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Efforts to Help the Health Care Crisis are Highlighted in 'The Providers' on PBS
April 8, 2019  | By David Hinckley

Analysts and commentators tend to frame our health care discussion in the big picture. How many people are covered, how many are not covered, that sort of thing, playing with numbers in the multimillions.

The Providers, a documentary airing at 10 p.m. ET Monday in the PBS Independent Lens series (check local listings), takes the valuable tack of focusing on a small number of individuals inside the health care system.

Directors Laura Green and Anna Moot-Levin visit the town of Las Vegas, New Mexico, not to be confused with Las Vegas, Nevada, and conclude parts of the system are in serious condition.

Little seems glamorous in Las Vegas, New Mexico, where the average annual income is around $15,000, and the opioid addiction rate is among the highest in the country.

It’s the kind of small town young people leave, meaning the population is also growing older, with the attendant increase in medical problems.

For all those reasons it’s not a terribly attractive place to practice medicine, so Las Vegas and the whole surrounding area of Northeast New Mexico – El Centro – faces a chronic shortage of medical caregivers.

In an effort to address that issue, which sadly is not unique to that particular area, insurance companies helped fund six pilot programs called ECHO (Extension for Community Healthcare Outcomes) , which would provide medical services of all kinds to everyone.

The Providers focuses on three caregivers: physician’s assistant Matt Probst, Nurse Practitioner Chris Ruge (top), and family physician Leslie Hayes.

Among other things, they make house calls, and since the El Centro area covers 22,000 square miles, we follow Ruge on a number of road trips.

We see some patients in the late stages of terminal diseases like cancer. We see more patients with debilitating conditions like alcohol-induced liver problems or pain from untreated infected teeth. We also see young mothers who just need routine care for their infant children.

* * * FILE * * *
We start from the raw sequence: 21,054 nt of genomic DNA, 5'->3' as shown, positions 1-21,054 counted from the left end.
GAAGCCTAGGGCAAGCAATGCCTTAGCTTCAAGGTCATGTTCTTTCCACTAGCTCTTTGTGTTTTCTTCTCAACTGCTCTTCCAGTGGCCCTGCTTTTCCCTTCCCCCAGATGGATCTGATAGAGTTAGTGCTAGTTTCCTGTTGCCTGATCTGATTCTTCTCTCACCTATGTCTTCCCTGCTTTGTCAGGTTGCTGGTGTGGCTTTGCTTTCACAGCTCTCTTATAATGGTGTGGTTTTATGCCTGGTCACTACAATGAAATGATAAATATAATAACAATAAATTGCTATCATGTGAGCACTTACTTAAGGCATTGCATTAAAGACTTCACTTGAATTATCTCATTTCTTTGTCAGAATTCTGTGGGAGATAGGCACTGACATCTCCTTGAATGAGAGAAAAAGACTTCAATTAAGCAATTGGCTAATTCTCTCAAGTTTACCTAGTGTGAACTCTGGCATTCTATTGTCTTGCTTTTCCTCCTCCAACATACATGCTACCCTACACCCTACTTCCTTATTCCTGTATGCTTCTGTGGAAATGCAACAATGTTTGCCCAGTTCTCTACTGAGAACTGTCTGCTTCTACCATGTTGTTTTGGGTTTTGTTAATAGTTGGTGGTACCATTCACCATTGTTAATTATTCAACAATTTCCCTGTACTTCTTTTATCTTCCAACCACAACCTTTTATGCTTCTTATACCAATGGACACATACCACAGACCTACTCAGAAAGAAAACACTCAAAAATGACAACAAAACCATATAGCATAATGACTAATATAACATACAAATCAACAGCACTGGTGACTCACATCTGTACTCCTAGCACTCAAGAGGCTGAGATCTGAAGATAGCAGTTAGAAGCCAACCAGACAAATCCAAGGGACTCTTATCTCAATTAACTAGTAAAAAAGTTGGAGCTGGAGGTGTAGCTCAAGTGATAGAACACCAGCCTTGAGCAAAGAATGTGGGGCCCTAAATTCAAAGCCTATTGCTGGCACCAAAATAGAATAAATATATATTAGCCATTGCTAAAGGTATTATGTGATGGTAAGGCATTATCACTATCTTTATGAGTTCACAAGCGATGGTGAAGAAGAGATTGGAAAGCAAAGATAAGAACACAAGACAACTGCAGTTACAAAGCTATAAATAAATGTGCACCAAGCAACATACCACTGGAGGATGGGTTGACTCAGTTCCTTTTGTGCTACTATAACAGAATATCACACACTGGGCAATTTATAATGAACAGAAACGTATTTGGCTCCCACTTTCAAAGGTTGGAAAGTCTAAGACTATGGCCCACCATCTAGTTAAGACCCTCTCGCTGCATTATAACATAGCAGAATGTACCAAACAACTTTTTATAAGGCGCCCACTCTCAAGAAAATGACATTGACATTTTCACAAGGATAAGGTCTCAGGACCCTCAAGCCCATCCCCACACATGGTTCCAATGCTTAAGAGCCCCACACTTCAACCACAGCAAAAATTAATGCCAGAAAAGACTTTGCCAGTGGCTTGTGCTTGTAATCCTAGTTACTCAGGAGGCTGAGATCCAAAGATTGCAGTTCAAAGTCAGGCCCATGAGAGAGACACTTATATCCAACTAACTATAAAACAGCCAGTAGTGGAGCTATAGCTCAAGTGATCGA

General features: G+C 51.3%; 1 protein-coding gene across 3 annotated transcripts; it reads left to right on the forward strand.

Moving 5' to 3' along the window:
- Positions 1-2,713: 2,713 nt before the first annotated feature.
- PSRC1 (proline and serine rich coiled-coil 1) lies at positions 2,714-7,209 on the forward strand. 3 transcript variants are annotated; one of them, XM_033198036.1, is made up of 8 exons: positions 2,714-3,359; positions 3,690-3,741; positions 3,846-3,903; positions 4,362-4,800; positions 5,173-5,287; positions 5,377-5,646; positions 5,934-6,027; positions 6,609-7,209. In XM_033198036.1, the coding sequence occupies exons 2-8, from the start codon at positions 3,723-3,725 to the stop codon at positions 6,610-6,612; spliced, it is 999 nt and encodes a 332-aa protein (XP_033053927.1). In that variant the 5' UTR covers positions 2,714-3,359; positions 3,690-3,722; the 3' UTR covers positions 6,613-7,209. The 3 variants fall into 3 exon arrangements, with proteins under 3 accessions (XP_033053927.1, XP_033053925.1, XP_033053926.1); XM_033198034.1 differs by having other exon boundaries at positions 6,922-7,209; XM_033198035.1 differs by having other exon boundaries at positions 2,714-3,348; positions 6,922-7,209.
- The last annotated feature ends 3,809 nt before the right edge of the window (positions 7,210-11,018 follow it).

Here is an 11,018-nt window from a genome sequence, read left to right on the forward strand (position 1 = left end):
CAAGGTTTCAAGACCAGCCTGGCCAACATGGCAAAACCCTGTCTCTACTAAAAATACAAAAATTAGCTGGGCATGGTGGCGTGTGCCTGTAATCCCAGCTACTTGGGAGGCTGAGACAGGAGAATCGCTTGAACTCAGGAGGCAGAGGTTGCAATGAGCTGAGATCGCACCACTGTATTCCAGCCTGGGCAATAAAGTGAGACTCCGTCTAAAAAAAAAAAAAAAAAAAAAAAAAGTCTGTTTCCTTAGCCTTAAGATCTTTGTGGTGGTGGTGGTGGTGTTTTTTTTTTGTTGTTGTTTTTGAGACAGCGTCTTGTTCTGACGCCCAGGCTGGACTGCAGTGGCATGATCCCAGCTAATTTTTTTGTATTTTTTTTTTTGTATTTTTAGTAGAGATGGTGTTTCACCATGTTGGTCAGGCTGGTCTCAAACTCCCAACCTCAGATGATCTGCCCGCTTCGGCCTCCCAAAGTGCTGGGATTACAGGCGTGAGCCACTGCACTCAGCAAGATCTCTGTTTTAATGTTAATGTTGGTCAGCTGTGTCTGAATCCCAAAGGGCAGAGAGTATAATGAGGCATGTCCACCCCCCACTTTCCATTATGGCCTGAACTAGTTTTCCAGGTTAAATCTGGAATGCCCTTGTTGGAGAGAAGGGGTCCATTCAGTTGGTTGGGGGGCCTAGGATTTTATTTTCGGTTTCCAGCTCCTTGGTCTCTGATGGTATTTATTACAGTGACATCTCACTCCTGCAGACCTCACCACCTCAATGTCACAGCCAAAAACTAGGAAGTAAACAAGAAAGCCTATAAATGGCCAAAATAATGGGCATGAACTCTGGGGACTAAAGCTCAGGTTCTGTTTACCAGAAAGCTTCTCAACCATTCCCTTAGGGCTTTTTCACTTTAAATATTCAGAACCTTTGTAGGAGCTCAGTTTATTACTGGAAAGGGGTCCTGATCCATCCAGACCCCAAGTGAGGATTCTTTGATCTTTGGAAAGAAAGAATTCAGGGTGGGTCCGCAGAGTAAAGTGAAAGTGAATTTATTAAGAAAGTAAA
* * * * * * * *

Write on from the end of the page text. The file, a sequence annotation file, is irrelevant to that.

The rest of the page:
The problem, evident from the start, is that there aren’t enough medical personnel or facilities to treat all patients in a timely manner.

The fact that more frequent, earlier and preventative treatment would resolve many medical issues before they became critical presumably is why insurance companies would fund a program like ECHO.

Still, Hayes points out that even when health care is available, there remain crucial areas of disagreement that can disproportionately affect a town like Las Vegas. Many primary care physicians will not treat opioid addiction, for instance, viewing it as a separate health issue. Hayes disagrees because addiction affects so many other areas of health.

Probst, a Las Vegas native whose father was a debilitated addict for much of his life, has helped start health care clubs in local high schools. One reason: Turnover among medical practitioners is a big problem in the El Centro district, and turnover drops dramatically among workers with local roots.

That’s a good sign. A less good sign is that many of the ECHO programs were not renewed after their pilot term expired.

Whatever the prognosis for American health care in the larger picture, there clearly are many places like Las Vegas, New Mexico, where the simple day-to-day basics already feel tenuous.

It’s frustrating to everyone that in a country and at a time when medicine has never been more sophisticated or more effective, too many people still are kept from its benefits.

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